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The effects of the tsunami in Hishonomaki, Japan. The nuclear element of the country?s disaster may be an impediment to a quick recovery. (PHILIPPE LOPEZ/AFP/Getty Images)
The effects of the tsunami in Hishonomaki, Japan. The nuclear element of the country?s disaster may be an impediment to a quick recovery. (PHILIPPE LOPEZ/AFP/Getty Images)


Stock markets have a history of withstanding calamities Add to ...

Even as the pain and suffering from an unprecedented series of calamities mounts in Japan, strategists predict market turmoil will soon subside based on investors' reaction to previous natural disasters.

From earthquakes to cyclones, major cataclysms tend to jolt markets but not derail them.

"Barring a hit on a major financial centre, these events tend to have a short-term impact," says Robert Sneddon, president and founder of CastleMoore Inc., a portfolio management company in Oakville, Ont.

Desjardins Securities market strategist Ed Sollbach looked at eight major natural disasters over the past 22 years in countries with big economies. "The impact on the overall stock market seems to be minimal," he concluded.

The maximum decline on the S&P 500 one week after a natural disaster was only 1.3 per cent. That drop occurred after a cyclone in September, 2004, that caused $19-billion (U.S.) in damages in Florida and Texas. The biggest drop on the same index after one month was only 3.2 per cent, following the earthquake in Sichuan, China, in May, 2008, which killed almost 88,000 people.

On average, however, the S&P has actually gained 0.7 per cent one month after a major natural disaster, Mr. Sollbach found.

Energy stocks tend to do well after a disaster, with the TSX energy index up an average of 3.4 per cent after 21 days. Gold has also proven a smart bet, with the average return registering 2 per cent in the first 21 days. Even insurance companies, bearing much of the brunt in this week's selloff, have done better than expected. Gains for the TSX insurance sector averaged 1.9 per cent in the 21 days after a disaster, he noted.

"Our examination of previous large disasters indicates there is little overall market impact, and suggests energy and gold are often two of the best-performing sectors following a large disaster," Mr. Sollbach wrote in a research report published Tuesday.

The latest disaster in Japan includes several unique elements. In addition to the crisis at a series of nuclear reactors, the country has been struggling for more than a decade with anemic growth and deflation. Japan's Nikkei index, which dropped almost 11 per cent on Tuesday to 8,605 points, is still well above its low two years ago of 7,173.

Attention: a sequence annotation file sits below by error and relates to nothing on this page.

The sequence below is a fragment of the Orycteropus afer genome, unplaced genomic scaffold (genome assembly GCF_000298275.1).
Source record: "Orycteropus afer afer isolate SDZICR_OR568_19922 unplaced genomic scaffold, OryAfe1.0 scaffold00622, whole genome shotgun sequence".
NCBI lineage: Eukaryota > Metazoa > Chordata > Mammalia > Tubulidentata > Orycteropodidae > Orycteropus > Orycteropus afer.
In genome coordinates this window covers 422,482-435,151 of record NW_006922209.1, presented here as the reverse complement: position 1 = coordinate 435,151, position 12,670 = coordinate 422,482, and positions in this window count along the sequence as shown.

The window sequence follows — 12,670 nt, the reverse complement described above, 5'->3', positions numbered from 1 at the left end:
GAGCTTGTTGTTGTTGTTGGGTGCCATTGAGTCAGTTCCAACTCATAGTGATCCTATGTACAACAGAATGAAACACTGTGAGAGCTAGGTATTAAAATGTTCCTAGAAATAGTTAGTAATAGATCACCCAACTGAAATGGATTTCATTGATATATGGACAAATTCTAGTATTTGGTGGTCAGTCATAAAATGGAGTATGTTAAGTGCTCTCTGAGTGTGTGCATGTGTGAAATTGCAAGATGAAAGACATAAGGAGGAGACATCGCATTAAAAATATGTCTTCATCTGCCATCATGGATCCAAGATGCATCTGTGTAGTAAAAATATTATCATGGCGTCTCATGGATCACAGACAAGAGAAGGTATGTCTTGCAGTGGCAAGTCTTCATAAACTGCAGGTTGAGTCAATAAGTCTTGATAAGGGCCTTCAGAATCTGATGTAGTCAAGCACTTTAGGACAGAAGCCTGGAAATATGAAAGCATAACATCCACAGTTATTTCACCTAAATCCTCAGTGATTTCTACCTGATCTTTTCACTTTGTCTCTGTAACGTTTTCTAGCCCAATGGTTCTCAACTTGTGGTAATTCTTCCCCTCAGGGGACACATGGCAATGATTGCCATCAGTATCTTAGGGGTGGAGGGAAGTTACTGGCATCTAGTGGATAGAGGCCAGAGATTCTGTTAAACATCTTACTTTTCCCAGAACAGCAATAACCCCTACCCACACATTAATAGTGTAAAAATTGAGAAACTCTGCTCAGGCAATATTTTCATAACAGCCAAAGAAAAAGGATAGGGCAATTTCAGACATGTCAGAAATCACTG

"If we can get through this without getting back to the low of 7,100, then this could be ... the thing that shakes Japan out of 20 years of deflation," says Mr. Sneddon, who thinks Japan's currency will keep gaining value in the short term.

There is some support for this scenario, based on the idea that greater government spending could raise Japan's core inflation rate back above zero. If the Bank of Japan reacts forcefully to the disaster, implementing a round of asset purchases similar to the Federal Reserve's quantitative easing program, inflation could rise, helping Japanese companies boost revenue once again, said Pierre Lapointe, global macro strategist at Brockhouse & Cooper Inc.

After a 6.9 magnitude earthquake hit Kobe, Japan, on Jan. 17, 1995, the yen rose 20 per cent against the U.S. dollar over the subsequent quarter, noted CIBC World Markets economists Peter Buchanan and Emanuella Enenajor. The rise followed the repatriation of funds by insurance companies and others to pay claims and fund reconstruction.

Japan's economy bounced back in the months following the Kobe quake. GDP growth in 1995 and 1996 averaged 1.9 and 2.6 per cent, above the long-term trend, the CIBC economists reported.

"While it could take somewhat longer to recover from the latest quake, the same general pattern should hold, with the near-term drag being offset by a lift to growth in the second half of 2011 and 2012, as repair and reconstruction efforts begin in earnest," they wrote.

Still, analysts warn that the series of disasters in Japan - a major earthquake, followed by a tsunami, and explosions at the Fukushima Daiichi nuclear complex - lack any historical equivalent.

"The nuclear element might amp up [volatility]" Mr. Sneddon warns. "Nuclear adds to the sense of alarm. We look back at the debt problems in Greece, Ireland and Portugal and it looks like mother's milk in comparison."

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